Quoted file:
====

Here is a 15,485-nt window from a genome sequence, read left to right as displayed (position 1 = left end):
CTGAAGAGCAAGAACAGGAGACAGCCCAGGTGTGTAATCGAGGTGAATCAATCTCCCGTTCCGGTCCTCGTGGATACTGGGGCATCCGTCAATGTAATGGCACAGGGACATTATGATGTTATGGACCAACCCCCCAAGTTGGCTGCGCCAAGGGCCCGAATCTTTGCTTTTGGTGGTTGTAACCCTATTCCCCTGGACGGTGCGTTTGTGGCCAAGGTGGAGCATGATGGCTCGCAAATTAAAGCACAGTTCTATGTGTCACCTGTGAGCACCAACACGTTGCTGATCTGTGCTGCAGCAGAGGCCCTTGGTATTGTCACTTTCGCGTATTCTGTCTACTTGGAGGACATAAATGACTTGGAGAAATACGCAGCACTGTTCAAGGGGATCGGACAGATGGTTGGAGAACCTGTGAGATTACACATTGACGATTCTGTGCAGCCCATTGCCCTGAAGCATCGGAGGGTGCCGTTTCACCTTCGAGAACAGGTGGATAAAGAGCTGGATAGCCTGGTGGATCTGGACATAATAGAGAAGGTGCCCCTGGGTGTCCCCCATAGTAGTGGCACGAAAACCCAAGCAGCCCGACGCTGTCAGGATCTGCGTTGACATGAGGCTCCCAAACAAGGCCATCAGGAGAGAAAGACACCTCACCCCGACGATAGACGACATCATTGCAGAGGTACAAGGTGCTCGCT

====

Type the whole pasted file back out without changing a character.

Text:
Here is a 15,485-nt window from a genome sequence, read left to right as displayed (position 1 = left end):
CTGAAGAGCAAGAACAGGAGACAGCCCAGGTGTGTAATCGAGGTGAATCAATCTCCCGTTCCGGTCCTCGTGGATACTGGGGCATCCGTCAATGTAATGGCACAGGGACATTATGATGTTATGGACCAACCCCCCAAGTTGGCTGCGCCAAGGGCCCGAATCTTTGCTTTTGGTGGTTGTAACCCTATTCCCCTGGACGGTGCGTTTGTGGCCAAGGTGGAGCATGATGGCTCGCAAATTAAAGCACAGTTCTATGTGTCACCTGTGAGCACCAACACGTTGCTGATCTGTGCTGCAGCAGAGGCCCTTGGTATTGTCACTTTCGCGTATTCTGTCTACTTGGAGGACATAAATGACTTGGAGAAATACGCAGCACTGTTCAAGGGGATCGGACAGATGGTTGGAGAACCTGTGAGATTACACATTGACGATTCTGTGCAGCCCATTGCCCTGAAGCATCGGAGGGTGCCGTTTCACCTTCGAGAACAGGTGGATAAAGAGCTGGATAGCCTGGTGGATCTGGACATAATAGAGAAGGTGCCCCTGGGTGTCCCCCATAGTAGTGGCACGAAAACCCAAGCAGCCCGACGCTGTCAGGATCTGCGTTGACATGAGGCTCCCAAACAAGGCCATCAGGAGAGAAAGACACCTCACCCCGACGATAGACGACATCATTGCAGAGGTACAAGGTGCTCGCT